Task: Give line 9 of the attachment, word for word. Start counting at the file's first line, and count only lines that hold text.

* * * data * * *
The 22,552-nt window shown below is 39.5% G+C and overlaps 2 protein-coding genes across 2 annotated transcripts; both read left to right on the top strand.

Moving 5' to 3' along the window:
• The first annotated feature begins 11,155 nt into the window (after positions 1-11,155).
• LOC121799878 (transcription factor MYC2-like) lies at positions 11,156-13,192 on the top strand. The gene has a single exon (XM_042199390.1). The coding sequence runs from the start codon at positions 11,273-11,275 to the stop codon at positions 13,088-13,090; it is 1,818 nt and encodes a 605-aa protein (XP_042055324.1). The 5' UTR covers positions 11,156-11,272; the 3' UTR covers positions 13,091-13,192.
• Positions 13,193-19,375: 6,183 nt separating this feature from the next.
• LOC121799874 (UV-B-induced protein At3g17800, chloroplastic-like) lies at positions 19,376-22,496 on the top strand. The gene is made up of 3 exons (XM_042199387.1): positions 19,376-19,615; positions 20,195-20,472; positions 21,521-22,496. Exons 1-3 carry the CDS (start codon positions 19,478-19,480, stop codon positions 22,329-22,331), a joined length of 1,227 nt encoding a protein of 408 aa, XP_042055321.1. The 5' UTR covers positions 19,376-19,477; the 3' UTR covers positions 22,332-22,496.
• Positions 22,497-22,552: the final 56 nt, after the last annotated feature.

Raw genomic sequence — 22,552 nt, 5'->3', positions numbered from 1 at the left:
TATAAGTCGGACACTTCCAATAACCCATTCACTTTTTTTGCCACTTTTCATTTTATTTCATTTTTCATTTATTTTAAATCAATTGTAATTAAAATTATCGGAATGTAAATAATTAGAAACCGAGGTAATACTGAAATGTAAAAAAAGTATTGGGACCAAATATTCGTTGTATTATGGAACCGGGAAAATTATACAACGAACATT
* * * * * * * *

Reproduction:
TATAAGTCGGACACTTCCAATAACCCATTCACTTTTTTTGCCACTTTTCATTTTATTTCATTTTTCATTTATTTTAAATCAATTGTAATTAAAATTATCGGAATGTAAATAATTAGAAACCGAGGTAATACTGAAATGTAAAAAAAGTATTGGGACCAAATATTCGTTGTATTATGGAACCGGGAAAATTATACAACGAACATT